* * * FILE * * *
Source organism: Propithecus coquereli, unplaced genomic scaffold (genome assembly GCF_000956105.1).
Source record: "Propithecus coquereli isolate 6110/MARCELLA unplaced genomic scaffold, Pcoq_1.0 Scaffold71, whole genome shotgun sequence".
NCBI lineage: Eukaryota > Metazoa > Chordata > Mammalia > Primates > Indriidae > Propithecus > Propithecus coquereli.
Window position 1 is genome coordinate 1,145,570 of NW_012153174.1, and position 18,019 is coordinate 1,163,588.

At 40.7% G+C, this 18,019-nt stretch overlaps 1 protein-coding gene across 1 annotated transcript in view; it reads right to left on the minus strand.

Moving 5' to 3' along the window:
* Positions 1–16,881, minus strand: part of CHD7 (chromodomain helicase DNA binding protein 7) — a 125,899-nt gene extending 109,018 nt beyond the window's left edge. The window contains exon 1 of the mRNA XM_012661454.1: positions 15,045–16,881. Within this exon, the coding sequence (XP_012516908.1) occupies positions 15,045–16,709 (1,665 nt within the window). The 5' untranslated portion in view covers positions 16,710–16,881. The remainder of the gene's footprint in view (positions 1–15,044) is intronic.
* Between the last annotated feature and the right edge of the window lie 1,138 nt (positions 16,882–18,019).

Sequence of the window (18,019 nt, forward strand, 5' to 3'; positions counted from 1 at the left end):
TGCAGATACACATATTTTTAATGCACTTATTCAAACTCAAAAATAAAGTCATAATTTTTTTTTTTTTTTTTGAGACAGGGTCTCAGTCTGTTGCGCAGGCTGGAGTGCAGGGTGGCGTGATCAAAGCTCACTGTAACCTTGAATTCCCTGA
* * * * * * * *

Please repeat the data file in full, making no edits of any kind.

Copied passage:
Source organism: Propithecus coquereli, unplaced genomic scaffold (genome assembly GCF_000956105.1).
Source record: "Propithecus coquereli isolate 6110/MARCELLA unplaced genomic scaffold, Pcoq_1.0 Scaffold71, whole genome shotgun sequence".
NCBI lineage: Eukaryota > Metazoa > Chordata > Mammalia > Primates > Indriidae > Propithecus > Propithecus coquereli.
Window position 1 is genome coordinate 1,145,570 of NW_012153174.1, and position 18,019 is coordinate 1,163,588.

At 40.7% G+C, this 18,019-nt stretch overlaps 1 protein-coding gene across 1 annotated transcript in view; it reads right to left on the minus strand.

Moving 5' to 3' along the window:
* Positions 1–16,881, minus strand: part of CHD7 (chromodomain helicase DNA binding protein 7) — a 125,899-nt gene extending 109,018 nt beyond the window's left edge. The window contains exon 1 of the mRNA XM_012661454.1: positions 15,045–16,881. Within this exon, the coding sequence (XP_012516908.1) occupies positions 15,045–16,709 (1,665 nt within the window). The 5' untranslated portion in view covers positions 16,710–16,881. The remainder of the gene's footprint in view (positions 1–15,044) is intronic.
* Between the last annotated feature and the right edge of the window lie 1,138 nt (positions 16,882–18,019).

Sequence of the window (18,019 nt, forward strand, 5' to 3'; positions counted from 1 at the left end):
TGCAGATACACATATTTTTAATGCACTTATTCAAACTCAAAAATAAAGTCATAATTTTTTTTTTTTTTTTTGAGACAGGGTCTCAGTCTGTTGCGCAGGCTGGAGTGCAGGGTGGCGTGATCAAAGCTCACTGTAACCTTGAATTCCCTGA